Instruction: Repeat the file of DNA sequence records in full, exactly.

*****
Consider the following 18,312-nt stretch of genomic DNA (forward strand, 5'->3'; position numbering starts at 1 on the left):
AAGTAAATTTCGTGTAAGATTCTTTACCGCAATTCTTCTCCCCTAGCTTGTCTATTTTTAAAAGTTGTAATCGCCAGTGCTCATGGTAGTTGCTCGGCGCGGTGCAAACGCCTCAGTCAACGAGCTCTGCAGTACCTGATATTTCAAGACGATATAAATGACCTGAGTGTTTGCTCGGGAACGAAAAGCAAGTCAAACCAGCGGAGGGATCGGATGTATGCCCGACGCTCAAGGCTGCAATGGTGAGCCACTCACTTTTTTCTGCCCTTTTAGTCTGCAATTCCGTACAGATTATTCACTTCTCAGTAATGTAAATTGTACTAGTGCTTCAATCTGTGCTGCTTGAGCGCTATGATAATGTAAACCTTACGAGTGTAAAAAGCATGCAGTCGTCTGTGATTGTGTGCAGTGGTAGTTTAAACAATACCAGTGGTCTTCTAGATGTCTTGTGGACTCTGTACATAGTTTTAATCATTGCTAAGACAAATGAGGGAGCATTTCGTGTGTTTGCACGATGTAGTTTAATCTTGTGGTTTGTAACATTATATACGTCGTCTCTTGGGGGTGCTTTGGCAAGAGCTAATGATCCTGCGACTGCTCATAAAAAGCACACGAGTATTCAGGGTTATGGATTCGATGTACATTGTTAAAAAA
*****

Consider the following 18,312-nt stretch of genomic DNA (forward strand, 5'->3'; position numbering starts at 1 on the left):
AAGTAAATTTCGTGTAAGATTCTTTACCGCAATTCTTCTCCCCTAGCTTGTCTATTTTTAAAAGTTGTAATCGCCAGTGCTCATGGTAGTTGCTCGGCGCGGTGCAAACGCCTCAGTCAACGAGCTCTGCAGTACCTGATATTTCAAGACGATATAAATGACCTGAGTGTTTGCTCGGGAACGAAAAGCAAGTCAAACCAGCGGAGGGATCGGATGTATGCCCGACGCTCAAGGCTGCAATGGTGAGCCACTCACTTTTTTCTGCCCTTTTAGTCTGCAATTCCGTACAGATTATTCACTTCTCAGTAATGTAAATTGTACTAGTGCTTCAATCTGTGCTGCTTGAGCGCTATGATAATGTAAACCTTACGAGTGTAAAAAGCATGCAGTCGTCTGTGATTGTGTGCAGTGGTAGTTTAAACAATACCAGTGGTCTTCTAGATGTCTTGTGGACTCTGTACATAGTTTTAATCATTGCTAAGACAAATGAGGGAGCATTTCGTGTGTTTGCACGATGTAGTTTAATCTTGTGGTTTGTAACATTATATACGTCGTCTCTTGGGGGTGCTTTGGCAAGAGCTAATGATCCTGCGACTGCTCATAAAAAGCACACGAGTATTCAGGGTTATGGATTCGATGTACATTGTTAAAAAA